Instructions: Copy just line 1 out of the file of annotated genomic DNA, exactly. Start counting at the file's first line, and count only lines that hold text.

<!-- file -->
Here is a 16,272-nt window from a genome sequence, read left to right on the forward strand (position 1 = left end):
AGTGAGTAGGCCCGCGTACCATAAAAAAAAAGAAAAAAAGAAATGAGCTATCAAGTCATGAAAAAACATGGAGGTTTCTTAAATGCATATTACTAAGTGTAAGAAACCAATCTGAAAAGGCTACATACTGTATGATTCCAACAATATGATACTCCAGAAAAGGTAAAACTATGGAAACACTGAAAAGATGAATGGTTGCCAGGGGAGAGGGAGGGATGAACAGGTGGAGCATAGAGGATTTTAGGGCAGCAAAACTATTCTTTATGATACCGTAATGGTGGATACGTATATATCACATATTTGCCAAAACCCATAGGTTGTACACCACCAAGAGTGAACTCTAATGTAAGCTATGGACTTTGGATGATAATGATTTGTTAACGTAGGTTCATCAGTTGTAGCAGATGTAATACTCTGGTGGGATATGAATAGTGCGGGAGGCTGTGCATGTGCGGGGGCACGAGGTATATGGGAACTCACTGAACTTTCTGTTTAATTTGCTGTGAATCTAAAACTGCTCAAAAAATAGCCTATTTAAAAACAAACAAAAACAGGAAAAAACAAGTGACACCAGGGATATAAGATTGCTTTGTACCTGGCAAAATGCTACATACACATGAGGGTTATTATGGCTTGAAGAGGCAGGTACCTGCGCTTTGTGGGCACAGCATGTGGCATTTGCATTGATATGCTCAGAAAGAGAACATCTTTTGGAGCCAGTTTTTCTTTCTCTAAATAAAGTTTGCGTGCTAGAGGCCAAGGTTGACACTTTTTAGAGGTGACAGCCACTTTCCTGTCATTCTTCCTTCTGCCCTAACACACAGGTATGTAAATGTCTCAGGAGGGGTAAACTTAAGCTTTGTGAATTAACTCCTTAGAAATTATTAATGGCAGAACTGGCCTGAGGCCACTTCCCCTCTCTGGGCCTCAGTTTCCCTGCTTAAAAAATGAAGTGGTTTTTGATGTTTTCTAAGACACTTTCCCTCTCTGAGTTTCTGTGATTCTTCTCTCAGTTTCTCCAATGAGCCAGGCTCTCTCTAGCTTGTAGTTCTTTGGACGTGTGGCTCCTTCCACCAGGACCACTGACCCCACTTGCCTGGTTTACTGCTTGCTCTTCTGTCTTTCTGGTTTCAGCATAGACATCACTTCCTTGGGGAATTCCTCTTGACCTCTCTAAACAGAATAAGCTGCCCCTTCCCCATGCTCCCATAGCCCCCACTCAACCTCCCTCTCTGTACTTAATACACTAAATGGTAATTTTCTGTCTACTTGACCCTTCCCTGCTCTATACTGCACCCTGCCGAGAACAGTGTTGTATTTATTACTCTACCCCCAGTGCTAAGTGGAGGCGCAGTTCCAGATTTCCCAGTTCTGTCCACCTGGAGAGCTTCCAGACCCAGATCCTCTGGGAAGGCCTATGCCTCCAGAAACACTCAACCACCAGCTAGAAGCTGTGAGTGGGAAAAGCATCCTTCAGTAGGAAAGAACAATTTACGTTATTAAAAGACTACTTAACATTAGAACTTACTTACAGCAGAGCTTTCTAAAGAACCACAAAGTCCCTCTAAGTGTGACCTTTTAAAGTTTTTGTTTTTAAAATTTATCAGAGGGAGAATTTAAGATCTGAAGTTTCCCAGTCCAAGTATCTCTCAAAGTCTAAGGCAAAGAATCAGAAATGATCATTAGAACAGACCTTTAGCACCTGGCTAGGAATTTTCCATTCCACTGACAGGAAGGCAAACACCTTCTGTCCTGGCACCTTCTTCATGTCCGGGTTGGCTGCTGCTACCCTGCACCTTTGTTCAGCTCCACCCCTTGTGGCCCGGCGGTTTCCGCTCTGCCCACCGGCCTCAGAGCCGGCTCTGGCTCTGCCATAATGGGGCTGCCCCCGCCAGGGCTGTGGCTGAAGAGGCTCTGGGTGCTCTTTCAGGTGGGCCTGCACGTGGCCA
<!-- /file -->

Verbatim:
Here is a 16,272-nt window from a genome sequence, read left to right on the forward strand (position 1 = left end):